Every corner of Texas has RV parks, and Texas is a state with many corners. From the Panhandle to the western desert, the piney forests out east and coastal prairies extending along the gulf coast and our beloved Hill Country, the state is one of the most diverse in the nation.
Texas Hill Country is among the most popular spots for RV camping in the state, not just because of its central location. The hills are hiding waterfalls, slow moving crystal clear rivers and streams, and lakes for boating, paddling, swimming and fishing. Hill country waterways are well stocked with catfish, bass, and other species. Many of the natural designations offer seasonal hunting.
While the area is relentlessly hot in the summertime, just like the rest of the state, it's the water features that that help keep folks cool long enough to enjoy being outdoors. Some of the more popular spots for RV camping in Hill Country include RV resorts around the regions’ many State Parks. Try Colorado Bend, Pedernales Falls, Inks Lake, or Garner State Park, located southwest of San Antonio. The many small towns surrounding Utopia, Texas thrive in part because of the nearby outdoor attractions. North of San Antonio and west of Austin, the areas around San Marcos and Canyon Lake have some of the most popular RV resorts and play host to folks who spend months at a time in this gorgeous part of our country.
West Texas is home to often overlooked and sparsely visited Big Bend National Park and Big Bend Ranch State Park, which occupy the bend in the Rio Grande River on the border with Mexico. Here, the mostly flat and arid desert buckles into mountains and valleys, providing some of the most extreme adventure, especially for folks willing to make the long trek to this most-remote corner of Texas.
Visitors are rewarded with warm, dry air free from the humidity that permeates the rest of the state, and the unique landscape that inspires folks to make the drive out. RV resorts in West Texas are most popular during the shoulder seasons, when in early spring (and occasionally after summer) the desert cools and comes to life after even the lightest sprinkling of rain. But the area isn’t only remote desert wilderness. Further north, the towns of Marfa, Marathon, and Alpine, serve as gateways to the Big Bend region. Each town has its own character. In recent years, Marfa has gained quite a bit of attention from hip tourists looking to explore the small city’s many art venues and quirky attractions. The nearby Davis Mountains State Park provides a lush and hilly area to set up camp within an easy drive the aforementioned towns to the south as well as to I-10 and Balmorhea State Park to the north.
The Texas Panhandle is home to Amarillo and Lubbock, and in between them are two of Texas’ best loved camping destinations. Caprock Canyons State Park and Trailway are popular among RVers who travel with horses, as the park offers many miles of excellent trails winding around the red rock formations and desert prairie shrubs and bushes. It’s one of the best places in the U.S. to rise before dawn to view stars as it’s situated many miles away from any major metro’s light pollution.
Palo Duro Canyon State Park is much closer to Amarillo, and therefore gets a bit more attention than its neighbor Caprock Canyons. Palo Duro Canyon extends about 65 miles and displays more layers of ancient rock than the Grand Canyon. Geologists come from far and wide to learn from Palo Duro, and RVers come to enjoy the rich history of the area and natural beauty that is so incredibly reminiscent of classic western movies.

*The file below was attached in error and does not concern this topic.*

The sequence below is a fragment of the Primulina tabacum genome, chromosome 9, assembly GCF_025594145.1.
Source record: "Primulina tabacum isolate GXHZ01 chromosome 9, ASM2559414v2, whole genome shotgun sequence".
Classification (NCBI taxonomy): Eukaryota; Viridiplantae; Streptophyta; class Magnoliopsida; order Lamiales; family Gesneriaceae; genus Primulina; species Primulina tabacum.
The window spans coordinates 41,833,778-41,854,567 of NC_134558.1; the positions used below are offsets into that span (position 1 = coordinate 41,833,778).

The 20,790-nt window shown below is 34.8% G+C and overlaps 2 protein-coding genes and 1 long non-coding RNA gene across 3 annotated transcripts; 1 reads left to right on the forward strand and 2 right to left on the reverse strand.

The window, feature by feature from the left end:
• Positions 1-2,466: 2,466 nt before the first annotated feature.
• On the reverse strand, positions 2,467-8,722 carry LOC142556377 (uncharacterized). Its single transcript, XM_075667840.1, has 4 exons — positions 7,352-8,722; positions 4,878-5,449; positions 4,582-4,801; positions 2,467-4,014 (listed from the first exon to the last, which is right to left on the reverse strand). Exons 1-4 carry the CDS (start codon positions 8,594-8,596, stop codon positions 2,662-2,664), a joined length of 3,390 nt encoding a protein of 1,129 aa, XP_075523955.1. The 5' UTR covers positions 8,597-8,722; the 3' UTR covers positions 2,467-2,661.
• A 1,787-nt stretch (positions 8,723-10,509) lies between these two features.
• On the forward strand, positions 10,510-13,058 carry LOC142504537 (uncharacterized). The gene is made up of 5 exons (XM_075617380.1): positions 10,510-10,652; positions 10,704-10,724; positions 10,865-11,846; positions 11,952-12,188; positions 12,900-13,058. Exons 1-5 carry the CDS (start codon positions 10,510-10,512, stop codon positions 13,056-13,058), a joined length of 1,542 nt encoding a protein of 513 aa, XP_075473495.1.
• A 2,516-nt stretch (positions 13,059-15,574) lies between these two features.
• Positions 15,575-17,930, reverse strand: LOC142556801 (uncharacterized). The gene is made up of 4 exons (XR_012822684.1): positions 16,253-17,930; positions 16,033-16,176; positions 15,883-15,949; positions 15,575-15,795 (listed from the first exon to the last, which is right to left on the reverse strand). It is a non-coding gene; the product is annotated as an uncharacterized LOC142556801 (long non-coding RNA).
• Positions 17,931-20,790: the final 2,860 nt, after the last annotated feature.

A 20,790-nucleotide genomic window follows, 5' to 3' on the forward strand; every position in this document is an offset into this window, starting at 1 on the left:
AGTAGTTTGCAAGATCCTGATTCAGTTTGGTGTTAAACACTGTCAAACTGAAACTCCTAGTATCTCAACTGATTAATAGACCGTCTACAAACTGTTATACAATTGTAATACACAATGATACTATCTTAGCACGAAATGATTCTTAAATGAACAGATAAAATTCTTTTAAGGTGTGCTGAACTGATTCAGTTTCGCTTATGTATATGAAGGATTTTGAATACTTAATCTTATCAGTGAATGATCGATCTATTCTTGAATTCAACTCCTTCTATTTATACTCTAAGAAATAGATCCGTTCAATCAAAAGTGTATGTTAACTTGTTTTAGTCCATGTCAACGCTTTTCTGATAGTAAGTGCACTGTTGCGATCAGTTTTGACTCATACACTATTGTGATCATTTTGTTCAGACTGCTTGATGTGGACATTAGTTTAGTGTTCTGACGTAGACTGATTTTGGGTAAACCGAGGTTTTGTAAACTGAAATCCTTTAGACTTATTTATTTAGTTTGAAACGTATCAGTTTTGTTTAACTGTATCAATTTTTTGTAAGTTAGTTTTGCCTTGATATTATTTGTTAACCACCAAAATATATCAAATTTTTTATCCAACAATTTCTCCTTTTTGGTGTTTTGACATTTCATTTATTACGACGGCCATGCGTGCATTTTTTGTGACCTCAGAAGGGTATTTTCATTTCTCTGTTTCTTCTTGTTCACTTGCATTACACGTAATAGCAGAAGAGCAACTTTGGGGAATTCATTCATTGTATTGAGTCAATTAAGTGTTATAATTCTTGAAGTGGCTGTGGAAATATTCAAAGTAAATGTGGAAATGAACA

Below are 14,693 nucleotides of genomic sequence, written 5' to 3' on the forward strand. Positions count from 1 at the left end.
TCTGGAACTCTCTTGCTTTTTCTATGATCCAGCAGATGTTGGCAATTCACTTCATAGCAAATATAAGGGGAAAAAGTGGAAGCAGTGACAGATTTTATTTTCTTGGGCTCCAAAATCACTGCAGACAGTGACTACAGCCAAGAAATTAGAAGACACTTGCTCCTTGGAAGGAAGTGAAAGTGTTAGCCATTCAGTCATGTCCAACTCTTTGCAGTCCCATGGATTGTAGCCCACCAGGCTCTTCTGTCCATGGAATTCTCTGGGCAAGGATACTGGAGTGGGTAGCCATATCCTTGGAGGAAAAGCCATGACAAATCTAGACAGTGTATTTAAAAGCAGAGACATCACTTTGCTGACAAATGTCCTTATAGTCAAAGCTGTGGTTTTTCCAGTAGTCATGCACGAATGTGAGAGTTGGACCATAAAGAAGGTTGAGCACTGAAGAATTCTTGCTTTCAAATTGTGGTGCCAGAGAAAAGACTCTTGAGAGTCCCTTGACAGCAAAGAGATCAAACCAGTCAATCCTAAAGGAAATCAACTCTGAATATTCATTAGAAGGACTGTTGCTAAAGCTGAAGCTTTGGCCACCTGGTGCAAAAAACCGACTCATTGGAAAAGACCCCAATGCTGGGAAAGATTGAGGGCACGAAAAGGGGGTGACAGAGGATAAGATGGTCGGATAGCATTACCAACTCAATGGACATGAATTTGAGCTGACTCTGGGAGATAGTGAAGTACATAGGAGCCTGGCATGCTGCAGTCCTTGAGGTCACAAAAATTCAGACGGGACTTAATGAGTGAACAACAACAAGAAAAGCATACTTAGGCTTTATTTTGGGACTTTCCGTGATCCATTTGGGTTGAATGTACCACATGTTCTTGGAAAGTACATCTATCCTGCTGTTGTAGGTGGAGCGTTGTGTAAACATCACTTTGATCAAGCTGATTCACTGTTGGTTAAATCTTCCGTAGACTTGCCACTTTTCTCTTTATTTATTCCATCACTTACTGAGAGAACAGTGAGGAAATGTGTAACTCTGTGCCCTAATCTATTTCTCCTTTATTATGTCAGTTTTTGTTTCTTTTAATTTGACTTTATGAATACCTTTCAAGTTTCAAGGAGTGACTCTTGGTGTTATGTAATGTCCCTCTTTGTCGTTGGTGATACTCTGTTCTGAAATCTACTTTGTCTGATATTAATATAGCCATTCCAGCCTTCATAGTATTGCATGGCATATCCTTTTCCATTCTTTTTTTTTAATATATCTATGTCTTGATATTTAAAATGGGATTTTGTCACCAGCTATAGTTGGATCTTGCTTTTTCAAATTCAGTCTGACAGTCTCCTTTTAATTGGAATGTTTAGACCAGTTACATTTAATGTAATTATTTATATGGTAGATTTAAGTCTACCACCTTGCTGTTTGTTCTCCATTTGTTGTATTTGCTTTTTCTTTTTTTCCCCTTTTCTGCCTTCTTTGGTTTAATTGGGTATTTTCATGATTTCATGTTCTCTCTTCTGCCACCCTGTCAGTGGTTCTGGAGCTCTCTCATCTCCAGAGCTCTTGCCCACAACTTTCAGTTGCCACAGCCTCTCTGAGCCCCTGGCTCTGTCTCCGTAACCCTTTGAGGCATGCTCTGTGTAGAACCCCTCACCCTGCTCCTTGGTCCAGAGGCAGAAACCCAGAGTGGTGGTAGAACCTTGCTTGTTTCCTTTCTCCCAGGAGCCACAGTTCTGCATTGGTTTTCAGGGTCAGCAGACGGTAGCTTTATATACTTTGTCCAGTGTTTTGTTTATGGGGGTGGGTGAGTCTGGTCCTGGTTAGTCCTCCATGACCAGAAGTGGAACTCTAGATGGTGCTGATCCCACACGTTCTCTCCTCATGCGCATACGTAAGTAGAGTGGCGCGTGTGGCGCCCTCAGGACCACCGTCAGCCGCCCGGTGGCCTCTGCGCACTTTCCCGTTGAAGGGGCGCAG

East Texas is covered in piney forests that extend all the way to the Atlantic Coast. These tall trees provide shade from the heat for RVers, and the many lakes keep campers cool and entertained. Sabine National Forest shares the border with Louisiana and is where the swamp meets the forest. This is where the Sabine River broadens into the Toledo Bend Reservoir, which runs for miles. Hunting, fishing, remote, and RV camping are all possible at different points across this massive area, and many are drawn to quiet and remote park to enjoy a bit of peace and quiet in a peaceful wooded setting.
Another draw for Sabine National Forest is its proximity to Louisiana, where gambling casinos are plentiful! The nearby Angelina National Forest is much like its neighbors, but offers less of a swampy experience than a classic oak and seasonable forest surrounding the massive Lake Sam Rayburn. Just north of Houston are Davy Crockett National Forest and Sam Houston National Forest, which are (obviously) named after two of Texas’ early champions and represent a perfect merging of history and wilderness. These are Texas sized parks, and collectively they comprise thousands of square miles of old growth forests with trails for foot, bike, and horse traffic year-round.
The Texas Gulf Coast has many smaller parks and natural designations where visitors can explore coastal prairies, rivers, and beaches that extend from the border with Louisiana to the border with Mexico. Among the most popular are those to the south of San Antonio, and most are within a short drive from RV parks and campgrounds near the quaint seaside towns that dot the coast. Just south of Victoria, Texas is the Aransas National Wildlife Refuge, which is a massive plot of land where rare birds and critters of all sorts make their home. Further south near Corpus Christi is Port Aransas, which begins a breakwater strand that leads to Mustang Island State Park and Padre Island National Seashore, two of Texas’ most popular coastal destinations.
There are many RV resorts to choose from no matter where you travel through Texas, and the area is well-prepared for the influx of visitors each summer.